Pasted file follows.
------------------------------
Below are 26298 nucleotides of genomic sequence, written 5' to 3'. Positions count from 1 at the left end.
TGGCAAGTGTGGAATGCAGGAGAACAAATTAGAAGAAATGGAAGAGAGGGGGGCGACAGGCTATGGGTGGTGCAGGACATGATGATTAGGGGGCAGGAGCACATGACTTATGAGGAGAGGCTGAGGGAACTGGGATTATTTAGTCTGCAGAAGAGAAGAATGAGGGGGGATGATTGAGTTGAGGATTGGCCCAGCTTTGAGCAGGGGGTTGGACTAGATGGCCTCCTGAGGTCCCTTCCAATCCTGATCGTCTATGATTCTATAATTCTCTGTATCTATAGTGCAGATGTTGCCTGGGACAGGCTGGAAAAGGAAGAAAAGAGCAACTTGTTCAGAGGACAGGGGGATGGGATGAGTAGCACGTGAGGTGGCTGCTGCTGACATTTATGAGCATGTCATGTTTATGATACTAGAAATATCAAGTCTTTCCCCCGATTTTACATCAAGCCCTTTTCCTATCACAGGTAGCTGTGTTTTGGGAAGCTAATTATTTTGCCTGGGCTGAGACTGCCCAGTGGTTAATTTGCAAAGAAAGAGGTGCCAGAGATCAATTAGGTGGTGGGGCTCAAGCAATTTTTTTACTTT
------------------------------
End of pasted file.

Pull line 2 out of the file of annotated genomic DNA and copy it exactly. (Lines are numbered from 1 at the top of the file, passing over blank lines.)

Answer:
TGGCAAGTGTGGAATGCAGGAGAACAAATTAGAAGAAATGGAAGAGAGGGGGGCGACAGGCTATGGGTGGTGCAGGACATGATGATTAGGGGGCAGGAGCACATGACTTATGAGGAGAGGCTGAGGGAACTGGGATTATTTAGTCTGCAGAAGAGAAGAATGAGGGGGGATGATTGAGTTGAGGATTGGCCCAGCTTTGAGCAGGGGGTTGGACTAGATGGCCTCCTGAGGTCCCTTCCAATCCTGATCGTCTATGATTCTATAATTCTCTGTATCTATAGTGCAGATGTTGCCTGGGACAGGCTGGAAAAGGAAGAAAAGAGCAACTTGTTCAGAGGACAGGGGGATGGGATGAGTAGCACGTGAGGTGGCTGCTGCTGACATTTATGAGCATGTCATGTTTATGATACTAGAAATATCAAGTCTTTCCCCCGATTTTACATCAAGCCCTTTTCCTATCACAGGTAGCTGTGTTTTGGGAAGCTAATTATTTTGCCTGGGCTGAGACTGCCCAGTGGTTAATTTGCAAAGAAAGAGGTGCCAGAGATCAATTAGGTGGTGGGGCTCAAGCAATTTTTTTACTTT